A number of disturbances have taken place in Londonderry following the Apprentice Boys parade.
10,000 Apprentice Boys and 120 bands marched in Londonderry
Verbal taunts were exchanged between nationalists and loyalists and several bottles were thrown in the Diamond area of the city.
Police, who forced a group of nationalist protesters away from the area, said the incident was "minor".
A number of fireworks and stones were also thrown towards the Diamond by nationalist youths.
Earlier on Saturday, Superintendent Johnny McCarroll said the march, which commemorates the 1689 Siege of Derry, was the most successful parade in 15 years.
An estimated 15,000 Apprentice Boys and 120 bands took part in the main demonstration.
Police said eight people in total had been arrested during the day, including two for disorderly behaviour and two for drunkenness.
Superintendent McCarroll also said that seven bands would be reported to the Apprentice Boys organisation for misbehaviour.
He said the seven bands had behaved in a "deliberately provocative manner".
Rival groups of loyalists and nationalists exchanged taunts during the parade.
Police praised the Apprentice Boys, the Bogside Residents' Group and Chamber of Commerce.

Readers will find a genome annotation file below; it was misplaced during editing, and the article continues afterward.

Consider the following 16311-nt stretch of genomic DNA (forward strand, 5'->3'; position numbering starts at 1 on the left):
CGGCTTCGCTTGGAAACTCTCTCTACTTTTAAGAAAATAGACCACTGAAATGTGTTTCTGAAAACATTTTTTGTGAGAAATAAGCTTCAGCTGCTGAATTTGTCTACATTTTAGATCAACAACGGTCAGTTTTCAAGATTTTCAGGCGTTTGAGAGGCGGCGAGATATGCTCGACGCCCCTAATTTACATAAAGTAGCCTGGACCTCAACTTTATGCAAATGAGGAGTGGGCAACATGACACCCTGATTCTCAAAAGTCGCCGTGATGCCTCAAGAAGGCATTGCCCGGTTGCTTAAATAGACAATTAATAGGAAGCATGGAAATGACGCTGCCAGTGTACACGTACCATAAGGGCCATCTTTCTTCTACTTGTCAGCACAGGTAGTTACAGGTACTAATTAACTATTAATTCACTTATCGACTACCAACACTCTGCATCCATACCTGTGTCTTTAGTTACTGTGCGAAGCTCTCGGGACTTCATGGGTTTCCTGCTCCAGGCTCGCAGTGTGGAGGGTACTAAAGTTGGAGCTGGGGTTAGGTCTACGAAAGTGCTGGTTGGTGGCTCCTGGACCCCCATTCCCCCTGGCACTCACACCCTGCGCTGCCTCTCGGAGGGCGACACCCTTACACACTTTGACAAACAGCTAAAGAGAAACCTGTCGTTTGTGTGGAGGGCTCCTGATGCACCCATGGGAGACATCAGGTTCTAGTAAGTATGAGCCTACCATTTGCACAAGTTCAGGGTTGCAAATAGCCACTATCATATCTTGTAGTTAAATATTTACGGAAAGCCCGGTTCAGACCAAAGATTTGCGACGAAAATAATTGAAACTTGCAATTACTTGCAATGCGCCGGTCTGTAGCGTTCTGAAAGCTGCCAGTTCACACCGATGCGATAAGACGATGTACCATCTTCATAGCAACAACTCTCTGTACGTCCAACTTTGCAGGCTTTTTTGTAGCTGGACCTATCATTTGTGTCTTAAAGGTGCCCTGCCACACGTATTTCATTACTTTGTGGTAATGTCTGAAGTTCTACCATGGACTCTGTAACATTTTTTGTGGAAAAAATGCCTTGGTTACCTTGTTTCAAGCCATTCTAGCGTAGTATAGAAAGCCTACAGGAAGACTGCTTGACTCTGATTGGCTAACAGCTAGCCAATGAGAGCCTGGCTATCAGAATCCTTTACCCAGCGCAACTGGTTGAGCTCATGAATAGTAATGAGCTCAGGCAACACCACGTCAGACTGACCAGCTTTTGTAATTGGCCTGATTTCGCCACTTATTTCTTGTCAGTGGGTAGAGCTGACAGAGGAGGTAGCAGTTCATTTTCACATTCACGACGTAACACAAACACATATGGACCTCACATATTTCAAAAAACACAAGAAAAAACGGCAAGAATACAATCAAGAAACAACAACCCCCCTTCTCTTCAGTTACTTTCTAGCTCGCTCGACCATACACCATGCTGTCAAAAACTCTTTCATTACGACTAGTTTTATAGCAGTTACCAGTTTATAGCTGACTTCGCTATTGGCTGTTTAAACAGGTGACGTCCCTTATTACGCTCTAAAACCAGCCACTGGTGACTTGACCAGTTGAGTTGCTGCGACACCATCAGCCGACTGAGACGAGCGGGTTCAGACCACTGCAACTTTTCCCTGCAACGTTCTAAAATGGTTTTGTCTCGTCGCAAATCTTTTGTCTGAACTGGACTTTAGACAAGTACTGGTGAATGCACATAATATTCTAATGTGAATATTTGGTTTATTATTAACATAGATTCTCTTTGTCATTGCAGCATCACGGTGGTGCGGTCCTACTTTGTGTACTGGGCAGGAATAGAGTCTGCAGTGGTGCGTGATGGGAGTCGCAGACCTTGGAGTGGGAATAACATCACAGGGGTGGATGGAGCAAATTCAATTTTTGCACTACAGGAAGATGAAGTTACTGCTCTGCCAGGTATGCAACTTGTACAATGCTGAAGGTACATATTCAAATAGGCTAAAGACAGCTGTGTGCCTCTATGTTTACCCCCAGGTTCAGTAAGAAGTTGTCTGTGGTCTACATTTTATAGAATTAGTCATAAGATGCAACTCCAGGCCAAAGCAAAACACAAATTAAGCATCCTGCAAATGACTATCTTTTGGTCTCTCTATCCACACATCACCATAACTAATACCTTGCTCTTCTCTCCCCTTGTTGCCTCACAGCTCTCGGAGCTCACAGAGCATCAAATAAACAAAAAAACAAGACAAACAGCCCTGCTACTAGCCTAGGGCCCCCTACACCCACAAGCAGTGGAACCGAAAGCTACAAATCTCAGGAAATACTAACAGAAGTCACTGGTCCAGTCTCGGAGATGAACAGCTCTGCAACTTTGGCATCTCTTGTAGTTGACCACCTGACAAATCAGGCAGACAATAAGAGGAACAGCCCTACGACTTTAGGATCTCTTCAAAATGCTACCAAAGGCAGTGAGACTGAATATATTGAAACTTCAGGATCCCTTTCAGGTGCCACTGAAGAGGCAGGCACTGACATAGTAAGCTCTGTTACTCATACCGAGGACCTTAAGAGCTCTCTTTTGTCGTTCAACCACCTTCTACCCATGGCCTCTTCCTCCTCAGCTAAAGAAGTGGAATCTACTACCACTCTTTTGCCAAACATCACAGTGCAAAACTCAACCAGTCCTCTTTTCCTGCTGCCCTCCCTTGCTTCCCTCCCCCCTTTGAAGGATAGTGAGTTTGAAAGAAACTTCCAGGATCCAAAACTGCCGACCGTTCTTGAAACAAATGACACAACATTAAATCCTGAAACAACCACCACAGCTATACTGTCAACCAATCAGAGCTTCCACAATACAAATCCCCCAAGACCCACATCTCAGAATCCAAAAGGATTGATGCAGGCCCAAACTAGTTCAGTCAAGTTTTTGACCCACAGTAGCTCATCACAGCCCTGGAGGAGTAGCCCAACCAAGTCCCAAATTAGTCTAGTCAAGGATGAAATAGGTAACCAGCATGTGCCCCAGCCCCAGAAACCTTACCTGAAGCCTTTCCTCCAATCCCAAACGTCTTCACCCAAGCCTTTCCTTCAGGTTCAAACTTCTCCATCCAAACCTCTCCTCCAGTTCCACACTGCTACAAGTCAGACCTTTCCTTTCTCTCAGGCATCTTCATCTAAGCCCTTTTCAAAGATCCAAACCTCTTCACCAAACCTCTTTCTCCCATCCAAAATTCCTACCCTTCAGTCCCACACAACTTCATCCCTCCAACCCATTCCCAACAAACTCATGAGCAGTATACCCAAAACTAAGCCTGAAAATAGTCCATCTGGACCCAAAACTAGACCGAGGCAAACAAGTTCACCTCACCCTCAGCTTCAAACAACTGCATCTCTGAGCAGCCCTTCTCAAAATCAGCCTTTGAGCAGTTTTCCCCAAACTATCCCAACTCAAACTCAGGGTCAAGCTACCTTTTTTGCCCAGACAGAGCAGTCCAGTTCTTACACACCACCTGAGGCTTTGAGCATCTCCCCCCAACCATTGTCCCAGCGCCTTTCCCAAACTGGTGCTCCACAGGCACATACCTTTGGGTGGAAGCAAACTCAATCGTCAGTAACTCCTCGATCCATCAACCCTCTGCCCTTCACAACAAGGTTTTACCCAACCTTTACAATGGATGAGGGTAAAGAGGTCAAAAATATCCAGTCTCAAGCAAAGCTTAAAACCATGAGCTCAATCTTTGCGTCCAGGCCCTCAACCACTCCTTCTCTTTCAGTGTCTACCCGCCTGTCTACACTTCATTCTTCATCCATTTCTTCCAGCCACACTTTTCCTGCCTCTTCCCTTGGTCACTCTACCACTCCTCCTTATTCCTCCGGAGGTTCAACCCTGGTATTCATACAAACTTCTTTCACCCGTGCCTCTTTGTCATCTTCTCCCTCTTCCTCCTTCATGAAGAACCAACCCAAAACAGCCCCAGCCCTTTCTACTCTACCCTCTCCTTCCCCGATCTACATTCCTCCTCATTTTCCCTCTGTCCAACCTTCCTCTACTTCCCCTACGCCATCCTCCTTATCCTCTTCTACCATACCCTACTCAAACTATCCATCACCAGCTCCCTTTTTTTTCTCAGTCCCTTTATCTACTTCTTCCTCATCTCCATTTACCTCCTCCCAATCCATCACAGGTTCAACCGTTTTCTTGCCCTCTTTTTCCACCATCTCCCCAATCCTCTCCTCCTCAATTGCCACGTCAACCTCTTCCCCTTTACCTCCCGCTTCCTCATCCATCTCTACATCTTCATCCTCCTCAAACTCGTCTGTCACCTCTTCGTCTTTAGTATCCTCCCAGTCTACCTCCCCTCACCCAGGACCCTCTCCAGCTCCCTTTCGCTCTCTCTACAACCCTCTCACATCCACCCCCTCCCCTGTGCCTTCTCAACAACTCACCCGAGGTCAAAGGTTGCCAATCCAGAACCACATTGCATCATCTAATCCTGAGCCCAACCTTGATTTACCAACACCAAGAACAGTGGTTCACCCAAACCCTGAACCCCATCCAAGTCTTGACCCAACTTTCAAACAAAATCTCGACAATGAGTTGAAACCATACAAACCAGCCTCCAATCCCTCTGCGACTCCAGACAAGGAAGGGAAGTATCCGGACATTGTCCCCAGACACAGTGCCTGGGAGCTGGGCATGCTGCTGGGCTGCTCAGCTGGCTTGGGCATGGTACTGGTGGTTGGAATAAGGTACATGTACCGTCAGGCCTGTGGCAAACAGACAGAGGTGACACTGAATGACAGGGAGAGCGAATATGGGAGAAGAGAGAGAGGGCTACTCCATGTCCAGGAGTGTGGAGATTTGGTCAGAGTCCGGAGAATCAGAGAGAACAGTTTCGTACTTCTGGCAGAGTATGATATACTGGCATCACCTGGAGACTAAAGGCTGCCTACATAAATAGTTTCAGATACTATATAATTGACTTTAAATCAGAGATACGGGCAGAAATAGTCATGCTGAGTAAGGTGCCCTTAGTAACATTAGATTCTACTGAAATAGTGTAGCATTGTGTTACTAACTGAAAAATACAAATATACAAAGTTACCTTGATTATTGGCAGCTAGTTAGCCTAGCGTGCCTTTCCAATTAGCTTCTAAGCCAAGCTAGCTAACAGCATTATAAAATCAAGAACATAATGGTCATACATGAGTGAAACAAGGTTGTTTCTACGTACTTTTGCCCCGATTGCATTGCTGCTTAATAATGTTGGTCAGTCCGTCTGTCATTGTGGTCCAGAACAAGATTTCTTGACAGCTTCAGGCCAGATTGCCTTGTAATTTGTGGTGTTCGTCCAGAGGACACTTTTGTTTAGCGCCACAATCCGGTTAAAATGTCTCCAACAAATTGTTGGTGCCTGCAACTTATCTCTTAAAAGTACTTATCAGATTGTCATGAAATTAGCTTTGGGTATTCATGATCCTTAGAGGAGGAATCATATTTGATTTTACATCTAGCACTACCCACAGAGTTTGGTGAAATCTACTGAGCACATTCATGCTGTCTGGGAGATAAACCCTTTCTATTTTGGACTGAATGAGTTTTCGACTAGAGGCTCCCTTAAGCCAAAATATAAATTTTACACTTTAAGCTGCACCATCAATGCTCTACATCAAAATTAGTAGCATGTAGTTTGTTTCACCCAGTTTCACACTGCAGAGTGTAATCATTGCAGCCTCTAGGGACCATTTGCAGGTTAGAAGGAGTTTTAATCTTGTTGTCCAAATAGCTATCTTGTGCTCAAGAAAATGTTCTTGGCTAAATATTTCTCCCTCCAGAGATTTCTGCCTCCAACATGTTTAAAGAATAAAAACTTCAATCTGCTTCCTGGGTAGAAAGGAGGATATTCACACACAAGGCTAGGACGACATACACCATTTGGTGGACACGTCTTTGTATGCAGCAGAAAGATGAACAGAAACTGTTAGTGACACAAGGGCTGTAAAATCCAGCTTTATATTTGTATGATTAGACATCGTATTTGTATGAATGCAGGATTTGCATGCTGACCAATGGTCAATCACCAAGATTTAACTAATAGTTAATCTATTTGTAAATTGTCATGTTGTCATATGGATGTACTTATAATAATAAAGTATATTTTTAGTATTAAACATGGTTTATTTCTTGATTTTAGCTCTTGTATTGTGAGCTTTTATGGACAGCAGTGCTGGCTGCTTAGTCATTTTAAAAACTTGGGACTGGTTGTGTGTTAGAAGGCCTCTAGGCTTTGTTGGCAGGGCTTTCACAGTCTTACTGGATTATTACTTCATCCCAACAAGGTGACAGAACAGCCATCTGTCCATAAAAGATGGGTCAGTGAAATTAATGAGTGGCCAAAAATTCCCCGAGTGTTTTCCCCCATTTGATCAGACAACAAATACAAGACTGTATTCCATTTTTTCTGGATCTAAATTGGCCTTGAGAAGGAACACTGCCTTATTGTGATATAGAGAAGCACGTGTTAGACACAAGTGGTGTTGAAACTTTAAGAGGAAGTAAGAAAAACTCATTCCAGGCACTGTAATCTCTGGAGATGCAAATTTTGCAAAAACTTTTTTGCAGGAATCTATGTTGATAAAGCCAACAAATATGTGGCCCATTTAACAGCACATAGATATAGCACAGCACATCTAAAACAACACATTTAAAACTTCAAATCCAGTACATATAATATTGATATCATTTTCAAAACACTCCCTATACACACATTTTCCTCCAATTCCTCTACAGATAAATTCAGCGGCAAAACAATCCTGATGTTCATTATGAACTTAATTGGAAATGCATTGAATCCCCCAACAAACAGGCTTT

"It was very successful - I think it was one of the most peaceful parades that I have seen in 15 years of policing," said Supt McCarroll.
"I am very pleased and I am very pleased for the city."
Earlier, police in Society Street were attacked with petrol bombs. It happened as an Apprentice Boys bannerette was being dedicated. No-one was injured.
The parade is Northern Ireland's biggest annual loyal order parade.
The main demonstration, which lasted for several hours, was preceded by a religious service and a pageant re-enacting the siege.
The parade has been relatively trouble free in recent years.
The loyal order commemorates the 13 apprentice boys who shut Derry's gates at the start of the siege by the troops of the Catholic King James II in December 1688.
The siege was finally lifted in the summer of 1689.